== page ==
# Maximum Distance Between Outlets

In an answer to this question Iggy's answer contains a picture that says "Maximum spacing between receptacles on the same countertop space is 4ft."

Does this mean if I were to build a house with 28 feet of countertop in the kitchen, I'd be legally required to have at least 7 outlets, or more? That seems like a lot, what if I just want 2 or 3?

• Or would it would be six outlets; starting at the 4th foot, ending at the 24th? Mar 22, 2016 at 18:43
• @BenWelborn A receptacle has to be within 2' of the start/end of the countertop space. So the first receptacle would be at 2', and the last would have to be at 26'-28'. Mar 22, 2016 at 18:53
• If you put 3 outlets in that kitchen you'd kick yourself for it as long as you lived there. Mar 22, 2016 at 19:05
• The area of a sink or range is not included in the measurements. Most electricians place the outlets up to 24 inches away from the sink on either side. This can make a space of 9-10' without an outlet and still be to code. same for a range. Mar 22, 2016 at 19:11
• The purpose of the code is to prevent people from using extension cords, while still keeping kitchen-appliance cords short enough to avert other problems. The extension cord end is likely to lay on the counter, and counters get wet, and narrow gaps wick up liquid. They don't want the puddle from your spill energized at 120v. And a person who can afford 28' of counter can afford many appliances, and will tend to cluster them. Every 4' is not enough. Mar 22, 2016 at 20:02

Yes, in the US under the NEC and most local codes, kitchen counters require that receptacle are spaced no more than 4' apart. Also, any counter space 12" or wider require a receptacle.

Bear in mind, breaks in the counter like sinks or ranges do not count as counter space.

• NEC 210.52 "wall counter top spaces" any space 12" or wider shall have a outlet. outlets installed so that no point measured along the wall will be more than 24" away from an outlet. so 4' is correct. Mar 22, 2016 at 19:07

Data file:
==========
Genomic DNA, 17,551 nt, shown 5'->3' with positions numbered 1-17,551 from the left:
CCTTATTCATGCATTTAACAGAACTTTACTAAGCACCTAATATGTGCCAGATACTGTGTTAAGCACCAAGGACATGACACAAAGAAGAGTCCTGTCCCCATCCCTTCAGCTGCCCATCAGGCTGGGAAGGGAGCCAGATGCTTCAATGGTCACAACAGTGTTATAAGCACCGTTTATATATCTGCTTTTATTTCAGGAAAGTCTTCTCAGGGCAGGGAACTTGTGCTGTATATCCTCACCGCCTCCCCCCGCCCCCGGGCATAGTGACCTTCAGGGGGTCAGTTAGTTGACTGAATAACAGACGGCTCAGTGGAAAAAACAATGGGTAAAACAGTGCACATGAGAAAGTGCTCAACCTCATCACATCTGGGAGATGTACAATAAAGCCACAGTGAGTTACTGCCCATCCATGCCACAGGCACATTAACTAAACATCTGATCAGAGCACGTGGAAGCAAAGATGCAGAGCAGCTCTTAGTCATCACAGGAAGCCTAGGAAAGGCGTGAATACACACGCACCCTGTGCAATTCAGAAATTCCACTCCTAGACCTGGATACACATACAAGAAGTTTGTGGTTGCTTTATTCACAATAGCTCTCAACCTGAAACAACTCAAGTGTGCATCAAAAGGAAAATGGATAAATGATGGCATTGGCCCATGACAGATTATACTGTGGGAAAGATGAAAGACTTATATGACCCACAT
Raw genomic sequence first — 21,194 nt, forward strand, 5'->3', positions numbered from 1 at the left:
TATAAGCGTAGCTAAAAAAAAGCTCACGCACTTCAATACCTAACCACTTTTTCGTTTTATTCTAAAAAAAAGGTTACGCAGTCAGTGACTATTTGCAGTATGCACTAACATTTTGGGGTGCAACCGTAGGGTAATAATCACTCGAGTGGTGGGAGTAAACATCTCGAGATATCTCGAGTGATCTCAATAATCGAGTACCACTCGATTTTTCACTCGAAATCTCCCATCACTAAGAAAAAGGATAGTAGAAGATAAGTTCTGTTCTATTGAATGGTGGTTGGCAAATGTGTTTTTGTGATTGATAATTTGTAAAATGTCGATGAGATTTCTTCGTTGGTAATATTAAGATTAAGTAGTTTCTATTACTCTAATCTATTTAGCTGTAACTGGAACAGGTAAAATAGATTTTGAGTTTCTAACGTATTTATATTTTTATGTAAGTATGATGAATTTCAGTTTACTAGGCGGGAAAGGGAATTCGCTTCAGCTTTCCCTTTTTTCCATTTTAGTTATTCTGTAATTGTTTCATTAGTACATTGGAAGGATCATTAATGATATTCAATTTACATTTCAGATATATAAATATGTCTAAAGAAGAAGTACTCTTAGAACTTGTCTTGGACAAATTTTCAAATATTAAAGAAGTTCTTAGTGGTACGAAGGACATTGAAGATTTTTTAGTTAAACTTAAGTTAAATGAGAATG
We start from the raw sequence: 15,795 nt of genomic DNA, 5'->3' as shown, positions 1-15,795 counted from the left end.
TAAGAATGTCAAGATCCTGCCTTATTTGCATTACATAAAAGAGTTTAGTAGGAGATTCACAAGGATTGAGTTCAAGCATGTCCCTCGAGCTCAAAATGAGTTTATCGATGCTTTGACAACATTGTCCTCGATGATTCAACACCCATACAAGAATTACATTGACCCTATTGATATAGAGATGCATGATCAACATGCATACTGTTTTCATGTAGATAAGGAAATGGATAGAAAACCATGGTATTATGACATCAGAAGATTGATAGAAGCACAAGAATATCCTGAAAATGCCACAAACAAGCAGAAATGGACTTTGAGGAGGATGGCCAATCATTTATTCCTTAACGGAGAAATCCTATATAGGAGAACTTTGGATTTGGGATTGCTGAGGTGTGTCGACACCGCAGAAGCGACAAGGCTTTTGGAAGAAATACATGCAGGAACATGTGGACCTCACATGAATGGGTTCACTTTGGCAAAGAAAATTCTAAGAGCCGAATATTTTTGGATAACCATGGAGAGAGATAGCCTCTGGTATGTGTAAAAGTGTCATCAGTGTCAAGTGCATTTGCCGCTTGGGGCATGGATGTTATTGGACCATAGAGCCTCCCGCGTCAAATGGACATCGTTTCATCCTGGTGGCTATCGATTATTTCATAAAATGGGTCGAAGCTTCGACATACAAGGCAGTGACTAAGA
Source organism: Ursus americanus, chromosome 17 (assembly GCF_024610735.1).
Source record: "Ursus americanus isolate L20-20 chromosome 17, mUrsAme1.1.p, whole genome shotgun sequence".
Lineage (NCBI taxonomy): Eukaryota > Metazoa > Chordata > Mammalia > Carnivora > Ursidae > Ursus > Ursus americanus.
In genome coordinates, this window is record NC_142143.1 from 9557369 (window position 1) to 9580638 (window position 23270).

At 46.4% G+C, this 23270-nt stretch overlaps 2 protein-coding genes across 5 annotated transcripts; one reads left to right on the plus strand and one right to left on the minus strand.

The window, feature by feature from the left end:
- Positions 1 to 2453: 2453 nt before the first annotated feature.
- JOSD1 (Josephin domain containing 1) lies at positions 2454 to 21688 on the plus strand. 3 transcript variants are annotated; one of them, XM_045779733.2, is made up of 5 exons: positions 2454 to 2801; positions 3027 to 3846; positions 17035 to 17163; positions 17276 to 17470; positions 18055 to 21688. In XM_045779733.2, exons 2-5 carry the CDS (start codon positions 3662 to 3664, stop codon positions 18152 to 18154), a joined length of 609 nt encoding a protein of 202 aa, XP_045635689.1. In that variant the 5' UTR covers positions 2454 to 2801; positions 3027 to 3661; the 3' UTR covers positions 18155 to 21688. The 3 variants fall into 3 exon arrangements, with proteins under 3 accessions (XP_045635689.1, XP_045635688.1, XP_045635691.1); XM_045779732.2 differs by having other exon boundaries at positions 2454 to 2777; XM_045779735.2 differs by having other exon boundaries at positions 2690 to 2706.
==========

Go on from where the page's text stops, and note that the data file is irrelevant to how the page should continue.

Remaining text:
Start by looking at the code directly.

# National Electrical Code 2014

## Chapter 2 Wiring and Protection

### Article 210 Branch Circuits

210.52 Dwelling Unit Receptacle Outlets.

(C) Countertops. In kitchens, pantries, breakfast rooms, dining rooms, and similar areas of dwelling units, receptacle outlets for countertop spaces shall be installed in accordance with 210.52(C)(1) through (C)(5).

(1) Wall Countertop Spaces. A receptacle outlet shall be installed at each wall countertop space that is 300 mm (12 in.) or wider. Receptacle outlets shall be installed so that no point along the wall line is more than 600 mm (24 in.) measured horizontally from a receptacle outlet in that space.

Exception: Receptacle outlets shall not be required on a wall directly behind a range, counter-mounted cooking unit, or sink in the installation described in Figure 210.52(C)(1).

So if you had a straight 28' countertop, with no sinks, ranges, fridges, etc. Then you'd need at least 7 receptacle outlets, if you wanted to be code compliant.

If, however, you do have sinks, ranges, refrigerators, etc. Then each bit of the countertop, will be considered its own separate countertop space.

(4) Separate Spaces. Countertop spaces separated by rangetops, refrigerators, or sinks shall be considered as separate countertop spaces in applying the requirements of 210.52(C)(1). If a range, counter-mounted cooking unit, or sink is installed in an island or peninsular countertop and the depth of the countertop behind the range, counter-mounted cooking unit, or sink is less than 300 mm (12 in.), the range, counter-mounted cooking unit, or sink shall be considered to divide the countertop space into two separate countertop spaces. Each separate countertop space shall comply with the applicable requirements in 210.52(C).

If you have a countertop space that's 4' or less, you'll only need one strategically placed receptacle. A countertop space between 4'1" to 8', you'll need two receptacles. 8'1" to 12' would require three receptacles, 12'1" to 16' needs four, and so on.

• And you don't want to end up like the guy who engineered his ADA ramps to exactly the 8% grade specified in the law, but construction tolerances being what they are, wound up with an 8.2% grade and had to rip it all out and start over. So I would aim for 8-9 outlets at less than 4‘ spacing, e.g. Alternate which side of joists the boxes are on. Mar 22, 2016 at 20:11
• @WolfHarper I agree that more is better, but the question is about code requirements, not personal preference. Mar 22, 2016 at 20:19
• You misread my motivation. "Better" is not my target. Compliance is. 7 outlets in 28’ leaves 0 margin for error in the actual build. Not gonna happen with common dimensional lumber. I would say 8 outlets evenly spaced starting 21” from each end, but in the real world, some joists would be in the way, rather than re-engineer the joist spacing, easier to deal with standard spacing even if it means a 9th outlet. The inspector might let you slide on 48-1/2” spacing, but I wouldn't bet a bunch of drywall and cabinet work on it. Compliant is compliant. Mar 22, 2016 at 21:12